Date PostedAugust 8, 2013

Food Safety Risks associated with Eggs

There are numerous recipes which require raw eggs to be added but how safe is it to consume raw eggs, in other words, eggs that have not been cooked to killed possible bacteria?

Whether cooking for your family or professionally, you need to know the risks to avoid putting the health of others at risk. Eggs can present a health risk because they are commonly a source of food poisoning.

The greatest risk is that bacteria that causes food poisoning flourishes exceptionally well in egg based foods. Some of the dishes that are particularly dangerous are mayonnaise based dishes, tiramisu etc. While these dishes are very popular, they can be an extreme hot spot for bacterium to multiply because of their raw egg content.

Dishes that contain uncooked eggs or recipes which call for eggs which aren’t fully cooked can be particularly risky because they can cause food poisoning. One of the greatest risks associated with eggs is Salmonella poisoning, because the egg shell normally contains Salmonella bacteria which can be transferred into the egg when it is cracked.

One of the ways to guard against eggs based foods spoiling is to keep them refrigerated. Some examples of risky foods containing raw egg include mousses and tiramisu, hollandaise sauces, fresh mayonnaise, aioli, health shakes with added raw egg or steak tartar.

Preferably foods containing raw egg should be cooked before human consumption alternatively it should be avoided by people like women, the elderly, babies, children and anyone with a compromised immune system as they are particularly vulnerable to food poisoning.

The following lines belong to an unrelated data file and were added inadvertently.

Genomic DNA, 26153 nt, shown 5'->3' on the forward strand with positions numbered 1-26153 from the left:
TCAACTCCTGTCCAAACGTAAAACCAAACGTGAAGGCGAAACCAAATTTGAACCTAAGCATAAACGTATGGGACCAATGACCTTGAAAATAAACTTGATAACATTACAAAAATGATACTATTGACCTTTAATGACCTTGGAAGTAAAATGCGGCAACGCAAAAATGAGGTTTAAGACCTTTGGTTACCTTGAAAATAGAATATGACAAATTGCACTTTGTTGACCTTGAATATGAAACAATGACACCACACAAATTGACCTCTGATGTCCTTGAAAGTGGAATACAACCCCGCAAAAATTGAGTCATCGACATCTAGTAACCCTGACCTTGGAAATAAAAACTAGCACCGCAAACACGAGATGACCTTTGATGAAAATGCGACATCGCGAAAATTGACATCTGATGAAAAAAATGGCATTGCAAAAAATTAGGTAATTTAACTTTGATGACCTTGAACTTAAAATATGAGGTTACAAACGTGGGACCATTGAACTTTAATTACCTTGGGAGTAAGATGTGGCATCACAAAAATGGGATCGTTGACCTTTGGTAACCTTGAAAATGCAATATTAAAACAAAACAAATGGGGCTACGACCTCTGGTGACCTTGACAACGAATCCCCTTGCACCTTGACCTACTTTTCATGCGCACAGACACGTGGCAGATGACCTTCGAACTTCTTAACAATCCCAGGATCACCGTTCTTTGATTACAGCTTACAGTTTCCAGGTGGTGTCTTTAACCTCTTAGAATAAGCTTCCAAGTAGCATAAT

Why are eggs a perfect breeding ground for bacterium?

Although raw foods in general carry an increased level of risk of Salmonella and food-borne infections as compared to cooked foods, raw animal products (including eggs) are a particular concern because they contain a high protein and fat content – perfect for bacteria.

Raw eggs are full of protein, vitamins and minerals which make them an especially good culture medium (ie. bacteria thrive in this environment and multiply) however the inside of the egg is safe and free of bacteria. The risk is presented by the egg’s shell which is usually covered with dirt and bacteria. When the egg shell is broken to get the inside out, this dirt and bacteria can transfer to the inner of the egg. Because this inside part of the egg is rich in vitamins, proteins and minerals, the bacteria transferred to it can quickly grow and multiply and infect people who consume it, unless the egg is properly cooked prior to consumption.

In addition to eating eggs cooked instead of raw, make sure the shells are not cracked, broken or dirty and always store them in a refrigerator at five degrees Celsius or below. Use eggs within three to five weeks of buying them and always observe the ‘use by’ date on the container. Keep eggs away from other foods and always wash and dry your hands. And after working with eggs, always clean surfaces, sinks, dishes and utensils thoroughly to prevent cross-contamination.

 

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